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Acupuncture points and skin impedance
  1. Yiu Ming Wong
  1. Correspondence to Dr Y M Wong, Health Science Unit (PEC), Hong Kong Physically Handicapped and Able Bodied Association, S102, G/F, Lai Lo House, Lai Kok Estate, Shamshuipo, Kowloon, Hong Kong; pt{at}hkphab.org.hk

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I enjoyed reading the recent article by Rezaei et al1 in your journal. The authors measured skin impedance on the anterior forearm of 18 participants and found that the impedance of the acupoint PC4 and pericardial meridian were significantly lower than that of the surrounding skin. I would like to express my opinions as follows.

Overlapping of meridian and vein

A superficial vein named the median vein located on the midline of the anterior forearm is a common site for phlebotomy.2 It is rather parallel to the invisible PC4 and pericardial meridian (figure 1), although individual mappings of the vein are not uniform.

Figure 1

Infrared vein imaging shows the median vein; the forearm skin is marked the same as in the experiment of Rezaei et al.1 The acupuncture point PC4 is illustrated on the right.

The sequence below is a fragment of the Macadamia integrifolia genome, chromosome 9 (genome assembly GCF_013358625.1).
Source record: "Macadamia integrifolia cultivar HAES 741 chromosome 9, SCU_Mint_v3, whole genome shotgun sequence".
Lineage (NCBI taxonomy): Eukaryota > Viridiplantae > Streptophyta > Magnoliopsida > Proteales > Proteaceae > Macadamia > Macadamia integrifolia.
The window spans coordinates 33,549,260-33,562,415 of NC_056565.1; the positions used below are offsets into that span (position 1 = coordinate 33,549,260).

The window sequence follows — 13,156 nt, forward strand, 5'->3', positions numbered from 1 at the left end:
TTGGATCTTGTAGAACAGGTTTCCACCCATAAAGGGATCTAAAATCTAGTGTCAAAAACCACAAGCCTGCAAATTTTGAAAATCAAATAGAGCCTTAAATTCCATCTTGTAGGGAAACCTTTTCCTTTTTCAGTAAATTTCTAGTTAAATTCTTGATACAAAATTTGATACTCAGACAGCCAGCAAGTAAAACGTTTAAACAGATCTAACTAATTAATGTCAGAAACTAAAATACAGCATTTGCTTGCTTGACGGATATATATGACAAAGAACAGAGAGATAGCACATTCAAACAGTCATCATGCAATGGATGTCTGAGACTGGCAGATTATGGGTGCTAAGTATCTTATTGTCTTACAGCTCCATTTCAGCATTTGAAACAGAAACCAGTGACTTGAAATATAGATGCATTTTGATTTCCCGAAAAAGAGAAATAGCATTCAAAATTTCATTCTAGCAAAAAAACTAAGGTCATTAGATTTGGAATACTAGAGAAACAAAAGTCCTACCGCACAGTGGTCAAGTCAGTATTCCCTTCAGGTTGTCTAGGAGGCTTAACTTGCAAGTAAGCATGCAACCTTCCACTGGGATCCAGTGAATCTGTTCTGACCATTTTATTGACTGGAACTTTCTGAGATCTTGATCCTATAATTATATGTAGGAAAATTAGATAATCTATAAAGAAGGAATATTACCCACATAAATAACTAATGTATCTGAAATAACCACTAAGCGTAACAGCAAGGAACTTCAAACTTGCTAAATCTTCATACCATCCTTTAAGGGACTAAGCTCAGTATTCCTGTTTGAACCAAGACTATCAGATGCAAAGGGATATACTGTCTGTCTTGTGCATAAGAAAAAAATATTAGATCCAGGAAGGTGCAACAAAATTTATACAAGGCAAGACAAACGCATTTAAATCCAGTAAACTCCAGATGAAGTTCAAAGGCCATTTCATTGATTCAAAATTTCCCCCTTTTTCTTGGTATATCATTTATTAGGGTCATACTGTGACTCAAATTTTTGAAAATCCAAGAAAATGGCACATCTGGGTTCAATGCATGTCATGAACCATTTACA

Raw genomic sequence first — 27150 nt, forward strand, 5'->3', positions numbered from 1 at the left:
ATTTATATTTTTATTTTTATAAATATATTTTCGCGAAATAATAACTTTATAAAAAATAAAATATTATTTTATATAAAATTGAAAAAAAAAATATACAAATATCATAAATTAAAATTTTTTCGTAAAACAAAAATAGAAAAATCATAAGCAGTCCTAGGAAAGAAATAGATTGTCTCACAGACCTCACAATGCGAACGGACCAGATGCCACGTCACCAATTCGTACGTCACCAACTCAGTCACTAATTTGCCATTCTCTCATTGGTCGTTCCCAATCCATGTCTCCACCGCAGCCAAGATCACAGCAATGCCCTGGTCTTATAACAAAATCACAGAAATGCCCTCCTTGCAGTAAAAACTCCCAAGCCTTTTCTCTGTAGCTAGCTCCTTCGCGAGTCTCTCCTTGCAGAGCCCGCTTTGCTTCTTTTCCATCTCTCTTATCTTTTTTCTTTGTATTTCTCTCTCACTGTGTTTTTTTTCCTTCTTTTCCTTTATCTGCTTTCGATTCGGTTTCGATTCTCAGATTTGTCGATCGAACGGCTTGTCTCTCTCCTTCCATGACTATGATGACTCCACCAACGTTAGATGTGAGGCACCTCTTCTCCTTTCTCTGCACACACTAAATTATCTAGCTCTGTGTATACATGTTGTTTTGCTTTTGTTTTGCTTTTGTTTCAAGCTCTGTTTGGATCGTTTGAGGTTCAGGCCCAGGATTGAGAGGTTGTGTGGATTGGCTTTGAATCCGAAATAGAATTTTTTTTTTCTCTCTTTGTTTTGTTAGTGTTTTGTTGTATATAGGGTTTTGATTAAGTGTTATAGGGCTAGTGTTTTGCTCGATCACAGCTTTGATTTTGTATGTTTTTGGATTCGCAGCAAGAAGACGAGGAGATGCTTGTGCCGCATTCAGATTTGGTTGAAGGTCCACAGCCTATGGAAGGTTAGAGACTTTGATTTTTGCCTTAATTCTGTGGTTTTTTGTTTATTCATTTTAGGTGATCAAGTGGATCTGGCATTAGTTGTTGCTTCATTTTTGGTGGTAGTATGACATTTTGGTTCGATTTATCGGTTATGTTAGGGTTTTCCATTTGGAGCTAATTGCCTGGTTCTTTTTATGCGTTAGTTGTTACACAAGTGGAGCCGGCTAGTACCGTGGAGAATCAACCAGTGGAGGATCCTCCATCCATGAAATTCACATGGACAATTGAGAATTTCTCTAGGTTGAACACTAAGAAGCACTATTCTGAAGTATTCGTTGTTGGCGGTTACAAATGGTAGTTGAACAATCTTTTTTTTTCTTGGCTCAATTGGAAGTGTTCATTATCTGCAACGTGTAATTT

The veins have thin elastic walls and blood flowing inside; electrically they are very conductive.3 Mechanically, a skin portion with superficial veins is more compressible than skin without veins.2 Rezaei et al1 used a 15 mm Hg blood pressure cuff to stabilise the impedance probe on the forearm; the skin on the top of the median vein would form a closer electrode–skin interface than the adjacent skin, so a greater efficiency of current flow is allowed through the interface as well as a lower reading of skin impedance.4 These electrical and mechanical considerations may explain the skin impedance of PC4 and pericardial meridian being significantly different from that of the surrounding area.

Summary

Skin impedance has been proposed as indirect evidence of the specificity of acupuncture points. Based on the above, a caution is essential for interpretation that acupuncture points or meridians are electrically distinguishable when anatomical components underneath the acupuncture points and non-acupuncture points are distinct.

Rezaei et al presented an appealing study and I would not hesitate in recommending their article to anyone interested in the field of alternative medicine.

References

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Footnotes

  • Competing interests None.

  • Provenance and peer review Not commissioned; not externally peer reviewed.

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